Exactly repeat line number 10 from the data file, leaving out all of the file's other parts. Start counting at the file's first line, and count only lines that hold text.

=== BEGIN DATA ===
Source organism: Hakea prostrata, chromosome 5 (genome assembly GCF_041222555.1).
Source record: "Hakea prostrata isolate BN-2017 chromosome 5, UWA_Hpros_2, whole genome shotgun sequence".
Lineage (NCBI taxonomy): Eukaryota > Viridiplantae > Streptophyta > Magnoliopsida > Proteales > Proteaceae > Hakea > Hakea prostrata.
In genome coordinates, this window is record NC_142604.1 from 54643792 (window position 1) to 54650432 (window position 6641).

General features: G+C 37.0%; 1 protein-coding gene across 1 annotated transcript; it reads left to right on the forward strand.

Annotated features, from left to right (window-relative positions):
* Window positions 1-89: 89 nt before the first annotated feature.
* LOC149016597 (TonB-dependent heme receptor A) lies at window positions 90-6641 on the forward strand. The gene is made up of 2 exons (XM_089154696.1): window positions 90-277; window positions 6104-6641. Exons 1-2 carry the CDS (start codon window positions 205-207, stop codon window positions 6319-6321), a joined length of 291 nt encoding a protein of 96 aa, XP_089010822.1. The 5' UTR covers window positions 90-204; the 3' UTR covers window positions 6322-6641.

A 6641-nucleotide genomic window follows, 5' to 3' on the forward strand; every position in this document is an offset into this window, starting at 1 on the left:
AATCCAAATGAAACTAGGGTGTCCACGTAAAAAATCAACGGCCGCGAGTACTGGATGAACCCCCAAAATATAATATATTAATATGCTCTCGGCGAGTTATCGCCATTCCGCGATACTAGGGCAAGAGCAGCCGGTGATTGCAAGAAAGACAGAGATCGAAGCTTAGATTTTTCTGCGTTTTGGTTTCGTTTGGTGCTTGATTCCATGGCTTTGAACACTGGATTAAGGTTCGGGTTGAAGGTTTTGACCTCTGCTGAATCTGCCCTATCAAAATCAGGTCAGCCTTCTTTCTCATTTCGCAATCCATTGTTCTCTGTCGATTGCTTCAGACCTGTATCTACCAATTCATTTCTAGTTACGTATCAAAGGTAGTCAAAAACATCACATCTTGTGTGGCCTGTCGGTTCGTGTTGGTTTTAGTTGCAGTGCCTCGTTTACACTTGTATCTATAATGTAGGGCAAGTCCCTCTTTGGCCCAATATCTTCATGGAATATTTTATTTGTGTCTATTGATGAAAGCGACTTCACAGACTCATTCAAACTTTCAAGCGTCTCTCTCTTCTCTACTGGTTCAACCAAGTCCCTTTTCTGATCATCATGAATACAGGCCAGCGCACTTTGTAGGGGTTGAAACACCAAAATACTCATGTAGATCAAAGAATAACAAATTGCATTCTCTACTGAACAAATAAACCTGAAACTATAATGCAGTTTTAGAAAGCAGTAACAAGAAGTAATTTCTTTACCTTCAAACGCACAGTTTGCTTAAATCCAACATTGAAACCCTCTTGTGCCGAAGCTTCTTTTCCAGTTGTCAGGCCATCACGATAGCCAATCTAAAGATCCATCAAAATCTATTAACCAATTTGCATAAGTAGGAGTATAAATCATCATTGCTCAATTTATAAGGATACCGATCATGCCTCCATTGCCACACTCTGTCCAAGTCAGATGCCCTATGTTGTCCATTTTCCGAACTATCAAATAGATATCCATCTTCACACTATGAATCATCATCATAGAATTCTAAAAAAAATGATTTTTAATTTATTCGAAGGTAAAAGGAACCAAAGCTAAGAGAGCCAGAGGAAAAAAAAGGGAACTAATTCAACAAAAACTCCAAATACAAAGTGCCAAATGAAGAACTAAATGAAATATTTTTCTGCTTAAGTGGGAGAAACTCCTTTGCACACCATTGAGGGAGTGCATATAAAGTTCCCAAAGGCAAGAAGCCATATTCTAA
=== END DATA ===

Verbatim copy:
AATCCAAATGAAACTAGGGTGTCCACGTAAAAAATCAACGGCCGCGAGTACTGGATGAACCCCCAAAATATAATATATTAATATGCTCTCGGCGAGTTATCGCCATTCCGCGATACTAGGGCAAGAGCAGCCGGTGATTGCAAGAAAGACAGAGATCGAAGCTTAGATTTTTCTGCGTTTTGGTTTCGTTTGGTGCTTGATTCCATGGCTTTGAACACTGGATTAAGGTTCGGGTTGAAGGTTTTGACCTCTGCTGAATCTGCCCTATCAAAATCAGGTCAGCCTTCTTTCTCATTTCGCAATCCATTGTTCTCTGTCGATTGCTTCAGACCTGTATCTACCAATTCATTTCTAGTTACGTATCAAAGGTAGTCAAAAACATCACATCTTGTGTGGCCTGTCGGTTCGTGTTGGTTTTAGTTGCAGTGCCTCGTTTACACTTGTATCTATAATGTAGGGCAAGTCCCTCTTTGGCCCAATATCTTCATGGAATATTTTATTTGTGTCTATTGATGAAAGCGACTTCACAGACTCATTCAAACTTTCAAGCGTCTCTCTCTTCTCTACTGGTTCAACCAAGTCCCTTTTCTGATCATCATGAATACAGGCCAGCGCACTTTGTAGGGGTTGAAACACCAAAATACTCATGTAGATCAAAGAATAACAAATTGCATTCTCTACTGAACAAATAAACCTGAAACTATAATGCAGTTTTAGAAAGCAGTAACAAGAAGTAATTTCTTTACCTTCAAACGCACAGTTTGCTTAAATCCAACATTGAAACCCTCTTGTGCCGAAGCTTCTTTTCCAGTTGTCAGGCCATCACGATAGCCAATCTAAAGATCCATCAAAATCTATTAACCAATTTGCATAAGTAGGAGTATAAATCATCATTGCTCAATTTATAAGGATACCGATCATGCCTCCATTGCCACACTCTGTCCAAGTCAGATGCCCTATGTTGTCCATTTTCCGAACTATCAAATAGATATCCATCTTCACACTATGAATCATCATCATAGAATTCTAAAAAAAATGATTTTTAATTTATTCGAAGGTAAAAGGAACCAAAGCTAAGAGAGCCAGAGGAAAAAAAAGGGAACTAATTCAACAAAAACTCCAAATACAAAGTGCCAAATGAAGAACTAAATGAAATATTTTTCTGCTTAAGTGGGAGAAACTCCTTTGCACACCATTGAGGGAGTGCATATAAAGTTCCCAAAGGCAAGAAGCCATATTCTAA